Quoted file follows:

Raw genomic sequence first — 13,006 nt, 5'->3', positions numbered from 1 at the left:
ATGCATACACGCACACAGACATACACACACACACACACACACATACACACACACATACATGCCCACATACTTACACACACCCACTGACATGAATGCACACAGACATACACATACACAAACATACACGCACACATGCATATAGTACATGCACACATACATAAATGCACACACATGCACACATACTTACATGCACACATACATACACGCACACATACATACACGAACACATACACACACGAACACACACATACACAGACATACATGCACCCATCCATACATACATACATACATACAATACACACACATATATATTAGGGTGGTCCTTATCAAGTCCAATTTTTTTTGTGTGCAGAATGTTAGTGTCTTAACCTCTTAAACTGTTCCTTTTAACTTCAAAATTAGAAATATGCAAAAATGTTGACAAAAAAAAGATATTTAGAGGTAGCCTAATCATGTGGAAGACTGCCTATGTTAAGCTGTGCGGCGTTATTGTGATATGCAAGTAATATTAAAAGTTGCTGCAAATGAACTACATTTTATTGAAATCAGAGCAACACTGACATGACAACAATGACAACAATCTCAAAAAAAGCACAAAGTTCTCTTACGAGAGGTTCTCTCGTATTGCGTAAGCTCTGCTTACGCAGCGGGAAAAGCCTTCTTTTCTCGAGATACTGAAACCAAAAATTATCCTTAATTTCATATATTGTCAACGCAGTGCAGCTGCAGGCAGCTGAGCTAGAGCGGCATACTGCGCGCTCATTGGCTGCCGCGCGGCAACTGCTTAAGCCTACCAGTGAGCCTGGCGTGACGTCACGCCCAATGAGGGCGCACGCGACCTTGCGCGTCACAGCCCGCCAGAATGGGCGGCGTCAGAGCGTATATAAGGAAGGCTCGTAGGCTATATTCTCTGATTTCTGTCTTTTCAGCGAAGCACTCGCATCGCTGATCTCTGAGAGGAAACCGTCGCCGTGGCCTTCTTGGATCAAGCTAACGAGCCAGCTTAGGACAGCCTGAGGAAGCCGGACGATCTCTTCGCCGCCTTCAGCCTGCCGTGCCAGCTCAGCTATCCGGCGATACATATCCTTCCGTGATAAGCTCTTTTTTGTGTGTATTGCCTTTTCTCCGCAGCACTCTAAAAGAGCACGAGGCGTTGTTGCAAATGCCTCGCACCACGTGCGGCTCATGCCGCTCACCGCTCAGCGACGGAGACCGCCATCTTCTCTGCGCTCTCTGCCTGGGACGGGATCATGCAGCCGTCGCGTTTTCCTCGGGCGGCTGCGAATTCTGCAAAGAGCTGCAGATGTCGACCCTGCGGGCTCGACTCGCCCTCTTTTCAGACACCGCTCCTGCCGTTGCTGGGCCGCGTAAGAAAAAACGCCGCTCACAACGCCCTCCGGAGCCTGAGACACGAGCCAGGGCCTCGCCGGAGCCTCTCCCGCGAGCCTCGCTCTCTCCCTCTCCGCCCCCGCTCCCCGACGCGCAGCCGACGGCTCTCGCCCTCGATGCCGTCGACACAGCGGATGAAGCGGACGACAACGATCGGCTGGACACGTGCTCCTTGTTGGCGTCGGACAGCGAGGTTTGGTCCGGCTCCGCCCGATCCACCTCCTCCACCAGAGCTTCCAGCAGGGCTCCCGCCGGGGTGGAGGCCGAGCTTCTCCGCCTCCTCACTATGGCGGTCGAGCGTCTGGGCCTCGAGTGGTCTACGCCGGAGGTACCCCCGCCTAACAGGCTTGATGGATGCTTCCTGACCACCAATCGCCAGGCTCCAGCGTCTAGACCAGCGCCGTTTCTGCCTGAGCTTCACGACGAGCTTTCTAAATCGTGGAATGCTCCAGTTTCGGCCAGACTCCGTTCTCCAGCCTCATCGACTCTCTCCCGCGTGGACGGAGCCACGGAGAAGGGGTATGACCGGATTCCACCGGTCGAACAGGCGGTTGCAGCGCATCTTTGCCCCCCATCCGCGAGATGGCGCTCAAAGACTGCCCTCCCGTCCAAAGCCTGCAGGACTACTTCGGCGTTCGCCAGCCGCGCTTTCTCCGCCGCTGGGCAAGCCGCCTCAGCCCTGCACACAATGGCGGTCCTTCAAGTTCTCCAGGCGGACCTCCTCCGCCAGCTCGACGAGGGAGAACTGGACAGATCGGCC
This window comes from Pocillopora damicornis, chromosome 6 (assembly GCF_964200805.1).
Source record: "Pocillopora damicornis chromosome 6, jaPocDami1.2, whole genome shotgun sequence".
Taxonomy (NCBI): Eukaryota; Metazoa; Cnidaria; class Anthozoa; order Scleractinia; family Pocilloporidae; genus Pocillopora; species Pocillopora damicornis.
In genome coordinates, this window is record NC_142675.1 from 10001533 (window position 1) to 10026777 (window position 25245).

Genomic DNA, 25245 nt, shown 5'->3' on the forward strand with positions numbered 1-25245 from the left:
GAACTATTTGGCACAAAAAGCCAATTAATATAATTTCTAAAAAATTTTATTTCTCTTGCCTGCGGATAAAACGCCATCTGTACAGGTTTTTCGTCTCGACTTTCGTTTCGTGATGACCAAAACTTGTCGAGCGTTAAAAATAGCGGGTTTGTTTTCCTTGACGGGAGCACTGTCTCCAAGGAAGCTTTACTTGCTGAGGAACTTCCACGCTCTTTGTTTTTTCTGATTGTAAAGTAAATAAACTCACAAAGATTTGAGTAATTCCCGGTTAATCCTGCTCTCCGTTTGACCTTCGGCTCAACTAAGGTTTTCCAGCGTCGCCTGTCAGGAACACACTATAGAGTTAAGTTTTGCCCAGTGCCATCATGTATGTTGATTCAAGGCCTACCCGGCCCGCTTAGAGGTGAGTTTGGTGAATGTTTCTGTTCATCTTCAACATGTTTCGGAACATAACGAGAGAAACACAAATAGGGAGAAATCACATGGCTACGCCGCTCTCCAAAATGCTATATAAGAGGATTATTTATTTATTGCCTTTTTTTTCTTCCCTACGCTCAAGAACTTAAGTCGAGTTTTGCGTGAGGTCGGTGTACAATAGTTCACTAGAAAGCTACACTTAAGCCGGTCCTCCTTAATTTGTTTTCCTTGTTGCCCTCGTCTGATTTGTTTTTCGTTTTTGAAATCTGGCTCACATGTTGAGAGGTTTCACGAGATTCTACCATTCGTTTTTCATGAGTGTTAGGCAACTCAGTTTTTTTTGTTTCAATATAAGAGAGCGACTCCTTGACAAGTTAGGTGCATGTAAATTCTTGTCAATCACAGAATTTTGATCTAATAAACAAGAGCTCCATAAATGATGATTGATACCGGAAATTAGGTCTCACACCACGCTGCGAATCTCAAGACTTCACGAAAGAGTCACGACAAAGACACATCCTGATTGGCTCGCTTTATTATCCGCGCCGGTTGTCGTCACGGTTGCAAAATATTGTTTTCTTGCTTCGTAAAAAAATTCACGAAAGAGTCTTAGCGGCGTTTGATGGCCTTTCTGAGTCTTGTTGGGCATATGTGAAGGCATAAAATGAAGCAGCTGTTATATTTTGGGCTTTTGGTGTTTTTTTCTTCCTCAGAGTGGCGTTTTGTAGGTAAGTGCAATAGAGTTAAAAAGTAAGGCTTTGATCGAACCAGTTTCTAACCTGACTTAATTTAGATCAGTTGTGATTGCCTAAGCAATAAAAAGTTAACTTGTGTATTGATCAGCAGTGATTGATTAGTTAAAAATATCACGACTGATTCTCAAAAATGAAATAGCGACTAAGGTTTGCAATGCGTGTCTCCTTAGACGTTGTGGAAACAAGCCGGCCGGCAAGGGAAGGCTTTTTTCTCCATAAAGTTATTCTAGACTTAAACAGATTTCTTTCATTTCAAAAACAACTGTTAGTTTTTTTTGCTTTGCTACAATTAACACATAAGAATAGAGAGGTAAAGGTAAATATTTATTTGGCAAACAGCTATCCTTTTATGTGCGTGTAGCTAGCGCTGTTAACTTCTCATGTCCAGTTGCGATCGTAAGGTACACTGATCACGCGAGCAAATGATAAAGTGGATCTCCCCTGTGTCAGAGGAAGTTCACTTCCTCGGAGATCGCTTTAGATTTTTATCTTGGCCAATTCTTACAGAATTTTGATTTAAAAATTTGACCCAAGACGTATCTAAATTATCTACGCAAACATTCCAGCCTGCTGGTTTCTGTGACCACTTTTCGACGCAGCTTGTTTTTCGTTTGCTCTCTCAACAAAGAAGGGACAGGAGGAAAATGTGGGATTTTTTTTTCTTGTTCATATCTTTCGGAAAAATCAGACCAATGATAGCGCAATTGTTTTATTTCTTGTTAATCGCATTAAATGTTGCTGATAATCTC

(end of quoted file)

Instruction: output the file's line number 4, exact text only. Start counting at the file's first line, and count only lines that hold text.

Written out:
Source record: "Pocillopora damicornis chromosome 6, jaPocDami1.2, whole genome shotgun sequence".